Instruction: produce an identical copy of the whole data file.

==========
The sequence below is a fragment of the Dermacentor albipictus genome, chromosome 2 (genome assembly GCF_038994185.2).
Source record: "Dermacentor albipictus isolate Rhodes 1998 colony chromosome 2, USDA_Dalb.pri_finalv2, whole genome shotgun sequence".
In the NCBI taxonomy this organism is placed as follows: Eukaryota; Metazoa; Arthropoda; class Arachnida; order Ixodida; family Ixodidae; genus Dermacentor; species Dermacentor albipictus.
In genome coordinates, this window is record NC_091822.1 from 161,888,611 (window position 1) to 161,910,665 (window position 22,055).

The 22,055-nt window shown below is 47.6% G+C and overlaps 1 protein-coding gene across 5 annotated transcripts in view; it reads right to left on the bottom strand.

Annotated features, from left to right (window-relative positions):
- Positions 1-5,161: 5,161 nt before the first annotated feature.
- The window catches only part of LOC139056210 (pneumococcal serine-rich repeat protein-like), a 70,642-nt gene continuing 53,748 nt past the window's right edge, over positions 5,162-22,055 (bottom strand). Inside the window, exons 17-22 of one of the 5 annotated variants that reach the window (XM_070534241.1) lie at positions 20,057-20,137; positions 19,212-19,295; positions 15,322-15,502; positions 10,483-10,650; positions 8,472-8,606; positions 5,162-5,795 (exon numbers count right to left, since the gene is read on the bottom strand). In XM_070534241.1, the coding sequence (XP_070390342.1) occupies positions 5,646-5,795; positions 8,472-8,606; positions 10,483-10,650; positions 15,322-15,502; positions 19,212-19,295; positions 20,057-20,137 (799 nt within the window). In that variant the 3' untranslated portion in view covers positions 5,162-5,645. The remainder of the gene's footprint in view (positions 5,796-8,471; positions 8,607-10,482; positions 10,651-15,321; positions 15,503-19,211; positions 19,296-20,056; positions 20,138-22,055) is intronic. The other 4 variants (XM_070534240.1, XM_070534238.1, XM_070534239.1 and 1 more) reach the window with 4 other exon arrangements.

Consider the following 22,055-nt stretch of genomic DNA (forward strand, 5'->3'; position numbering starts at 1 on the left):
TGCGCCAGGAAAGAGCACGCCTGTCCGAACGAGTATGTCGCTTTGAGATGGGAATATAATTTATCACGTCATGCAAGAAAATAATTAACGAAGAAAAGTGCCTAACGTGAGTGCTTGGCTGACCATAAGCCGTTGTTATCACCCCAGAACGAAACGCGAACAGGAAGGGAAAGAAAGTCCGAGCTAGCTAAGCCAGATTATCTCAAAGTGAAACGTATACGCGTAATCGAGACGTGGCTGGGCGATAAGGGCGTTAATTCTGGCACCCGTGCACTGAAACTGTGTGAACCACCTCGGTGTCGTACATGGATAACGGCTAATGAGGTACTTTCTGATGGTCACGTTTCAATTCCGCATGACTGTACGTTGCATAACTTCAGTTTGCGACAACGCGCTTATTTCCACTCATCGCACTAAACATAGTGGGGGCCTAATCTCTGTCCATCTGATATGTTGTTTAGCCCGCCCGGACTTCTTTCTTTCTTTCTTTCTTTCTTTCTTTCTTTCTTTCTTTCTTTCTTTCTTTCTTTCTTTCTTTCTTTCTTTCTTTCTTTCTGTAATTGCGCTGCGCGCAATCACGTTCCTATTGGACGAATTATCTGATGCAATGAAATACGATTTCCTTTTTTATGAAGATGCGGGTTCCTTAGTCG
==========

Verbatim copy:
The sequence below is a fragment of the Dermacentor albipictus genome, chromosome 2 (genome assembly GCF_038994185.2).
Source record: "Dermacentor albipictus isolate Rhodes 1998 colony chromosome 2, USDA_Dalb.pri_finalv2, whole genome shotgun sequence".
In the NCBI taxonomy this organism is placed as follows: Eukaryota; Metazoa; Arthropoda; class Arachnida; order Ixodida; family Ixodidae; genus Dermacentor; species Dermacentor albipictus.
In genome coordinates, this window is record NC_091822.1 from 161,888,611 (window position 1) to 161,910,665 (window position 22,055).

The 22,055-nt window shown below is 47.6% G+C and overlaps 1 protein-coding gene across 5 annotated transcripts in view; it reads right to left on the bottom strand.

Annotated features, from left to right (window-relative positions):
- Positions 1-5,161: 5,161 nt before the first annotated feature.
- The window catches only part of LOC139056210 (pneumococcal serine-rich repeat protein-like), a 70,642-nt gene continuing 53,748 nt past the window's right edge, over positions 5,162-22,055 (bottom strand). Inside the window, exons 17-22 of one of the 5 annotated variants that reach the window (XM_070534241.1) lie at positions 20,057-20,137; positions 19,212-19,295; positions 15,322-15,502; positions 10,483-10,650; positions 8,472-8,606; positions 5,162-5,795 (exon numbers count right to left, since the gene is read on the bottom strand). In XM_070534241.1, the coding sequence (XP_070390342.1) occupies positions 5,646-5,795; positions 8,472-8,606; positions 10,483-10,650; positions 15,322-15,502; positions 19,212-19,295; positions 20,057-20,137 (799 nt within the window). In that variant the 3' untranslated portion in view covers positions 5,162-5,645. The remainder of the gene's footprint in view (positions 5,796-8,471; positions 8,607-10,482; positions 10,651-15,321; positions 15,503-19,211; positions 19,296-20,056; positions 20,138-22,055) is intronic. The other 4 variants (XM_070534240.1, XM_070534238.1, XM_070534239.1 and 1 more) reach the window with 4 other exon arrangements.

Consider the following 22,055-nt stretch of genomic DNA (forward strand, 5'->3'; position numbering starts at 1 on the left):
TGCGCCAGGAAAGAGCACGCCTGTCCGAACGAGTATGTCGCTTTGAGATGGGAATATAATTTATCACGTCATGCAAGAAAATAATTAACGAAGAAAAGTGCCTAACGTGAGTGCTTGGCTGACCATAAGCCGTTGTTATCACCCCAGAACGAAACGCGAACAGGAAGGGAAAGAAAGTCCGAGCTAGCTAAGCCAGATTATCTCAAAGTGAAACGTATACGCGTAATCGAGACGTGGCTGGGCGATAAGGGCGTTAATTCTGGCACCCGTGCACTGAAACTGTGTGAACCACCTCGGTGTCGTACATGGATAACGGCTAATGAGGTACTTTCTGATGGTCACGTTTCAATTCCGCATGACTGTACGTTGCATAACTTCAGTTTGCGACAACGCGCTTATTTCCACTCATCGCACTAAACATAGTGGGGGCCTAATCTCTGTCCATCTGATATGTTGTTTAGCCCGCCCGGACTTCTTTCTTTCTTTCTTTCTTTCTTTCTTTCTTTCTTTCTTTCTTTCTTTCTTTCTTTCTTTCTTTCTTTCTTTCTTTCTTTCTGTAATTGCGCTGCGCGCAATCACGTTCCTATTGGACGAATTATCTGATGCAATGAAATACGATTTCCTTTTTTATGAAGATGCGGGTTCCTTAGTCG